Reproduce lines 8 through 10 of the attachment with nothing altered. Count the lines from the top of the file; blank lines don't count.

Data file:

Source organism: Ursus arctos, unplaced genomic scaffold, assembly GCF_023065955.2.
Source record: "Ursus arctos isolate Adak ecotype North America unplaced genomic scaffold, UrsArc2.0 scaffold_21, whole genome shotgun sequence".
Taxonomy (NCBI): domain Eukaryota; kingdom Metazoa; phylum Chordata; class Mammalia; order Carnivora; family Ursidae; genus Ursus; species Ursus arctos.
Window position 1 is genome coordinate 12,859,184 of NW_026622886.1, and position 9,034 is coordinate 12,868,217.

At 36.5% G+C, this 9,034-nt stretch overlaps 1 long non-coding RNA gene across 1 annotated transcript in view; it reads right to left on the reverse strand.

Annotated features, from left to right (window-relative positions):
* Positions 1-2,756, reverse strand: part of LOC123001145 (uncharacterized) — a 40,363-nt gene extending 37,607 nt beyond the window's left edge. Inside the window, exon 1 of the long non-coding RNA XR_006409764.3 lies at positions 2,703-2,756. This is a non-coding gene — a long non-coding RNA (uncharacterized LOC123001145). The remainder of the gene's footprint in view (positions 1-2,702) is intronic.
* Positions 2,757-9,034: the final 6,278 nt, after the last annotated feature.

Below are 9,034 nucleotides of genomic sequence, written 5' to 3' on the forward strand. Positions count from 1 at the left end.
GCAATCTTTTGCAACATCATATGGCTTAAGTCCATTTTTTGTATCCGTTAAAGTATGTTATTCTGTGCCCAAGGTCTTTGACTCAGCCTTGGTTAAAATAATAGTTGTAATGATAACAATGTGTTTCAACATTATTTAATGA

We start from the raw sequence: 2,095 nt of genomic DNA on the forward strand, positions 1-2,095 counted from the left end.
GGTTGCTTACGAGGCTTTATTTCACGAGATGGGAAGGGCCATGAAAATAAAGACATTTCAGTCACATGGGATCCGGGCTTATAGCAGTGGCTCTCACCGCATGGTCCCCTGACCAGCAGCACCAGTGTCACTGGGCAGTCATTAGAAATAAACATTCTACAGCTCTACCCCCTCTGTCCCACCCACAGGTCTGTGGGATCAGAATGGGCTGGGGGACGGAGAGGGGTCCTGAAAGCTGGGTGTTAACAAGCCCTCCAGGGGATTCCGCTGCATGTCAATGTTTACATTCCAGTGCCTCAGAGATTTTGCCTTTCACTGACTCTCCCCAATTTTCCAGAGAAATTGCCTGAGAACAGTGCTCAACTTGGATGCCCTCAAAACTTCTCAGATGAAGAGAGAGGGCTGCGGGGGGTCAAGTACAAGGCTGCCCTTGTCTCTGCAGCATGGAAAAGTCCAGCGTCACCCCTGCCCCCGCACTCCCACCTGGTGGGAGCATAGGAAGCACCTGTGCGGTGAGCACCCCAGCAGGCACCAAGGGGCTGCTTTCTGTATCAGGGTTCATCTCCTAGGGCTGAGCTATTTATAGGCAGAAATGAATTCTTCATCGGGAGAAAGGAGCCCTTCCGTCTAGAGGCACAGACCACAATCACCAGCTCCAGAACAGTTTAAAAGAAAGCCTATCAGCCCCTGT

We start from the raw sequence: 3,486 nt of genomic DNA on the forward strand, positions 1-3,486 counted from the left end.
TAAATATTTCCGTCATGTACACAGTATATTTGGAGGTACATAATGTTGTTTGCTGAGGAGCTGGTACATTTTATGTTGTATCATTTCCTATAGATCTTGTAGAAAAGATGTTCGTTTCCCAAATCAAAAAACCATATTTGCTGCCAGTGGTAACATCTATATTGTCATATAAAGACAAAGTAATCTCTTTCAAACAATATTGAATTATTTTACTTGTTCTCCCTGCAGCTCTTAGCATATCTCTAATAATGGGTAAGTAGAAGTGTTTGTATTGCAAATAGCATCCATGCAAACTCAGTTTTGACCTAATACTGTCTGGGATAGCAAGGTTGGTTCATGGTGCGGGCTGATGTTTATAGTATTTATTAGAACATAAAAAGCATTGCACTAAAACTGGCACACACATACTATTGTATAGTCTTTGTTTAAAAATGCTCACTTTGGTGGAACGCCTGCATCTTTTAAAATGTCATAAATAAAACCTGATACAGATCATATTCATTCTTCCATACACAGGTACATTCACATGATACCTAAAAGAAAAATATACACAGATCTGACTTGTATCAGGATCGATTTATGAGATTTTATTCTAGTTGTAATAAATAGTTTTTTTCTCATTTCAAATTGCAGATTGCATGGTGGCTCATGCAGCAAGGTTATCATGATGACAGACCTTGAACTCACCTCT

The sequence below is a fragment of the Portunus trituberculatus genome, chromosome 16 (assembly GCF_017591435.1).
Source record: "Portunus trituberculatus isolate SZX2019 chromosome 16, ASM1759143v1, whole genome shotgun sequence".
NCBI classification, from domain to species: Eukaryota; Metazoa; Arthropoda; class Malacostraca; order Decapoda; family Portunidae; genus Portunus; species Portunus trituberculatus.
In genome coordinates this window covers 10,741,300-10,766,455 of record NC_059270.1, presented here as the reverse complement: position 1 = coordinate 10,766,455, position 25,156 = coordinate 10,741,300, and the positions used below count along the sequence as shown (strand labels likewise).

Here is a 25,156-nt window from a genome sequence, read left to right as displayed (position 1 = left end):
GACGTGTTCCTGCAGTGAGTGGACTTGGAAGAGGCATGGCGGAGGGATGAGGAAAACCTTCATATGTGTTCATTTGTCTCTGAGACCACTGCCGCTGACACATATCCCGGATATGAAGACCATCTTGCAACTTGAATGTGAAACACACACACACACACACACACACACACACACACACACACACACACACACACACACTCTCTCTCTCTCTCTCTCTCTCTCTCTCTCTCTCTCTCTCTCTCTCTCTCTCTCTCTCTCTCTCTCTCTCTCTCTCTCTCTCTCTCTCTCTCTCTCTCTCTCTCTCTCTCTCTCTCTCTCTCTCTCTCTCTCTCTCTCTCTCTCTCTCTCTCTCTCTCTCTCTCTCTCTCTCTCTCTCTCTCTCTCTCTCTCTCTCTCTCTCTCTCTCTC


* Positions 2,757-9,034: the final 6,278 nt, after the last annotated feature.

Below are 9,034 nucleotides of genomic sequence, written 5' to 3' on the forward strand. Positions count from 1 at the left end.
GCAATCTTTTGCAACATCATATGGCTTAAGTCCATTTTTTGTATCCGTTAAAGTATGTTATTCTGTGCCCAAGGTCTTTGACTCAGCCTTGGTTAAAATAATAGTTGTAATGATAACAATGTGTTTCAACATTATTTAATGA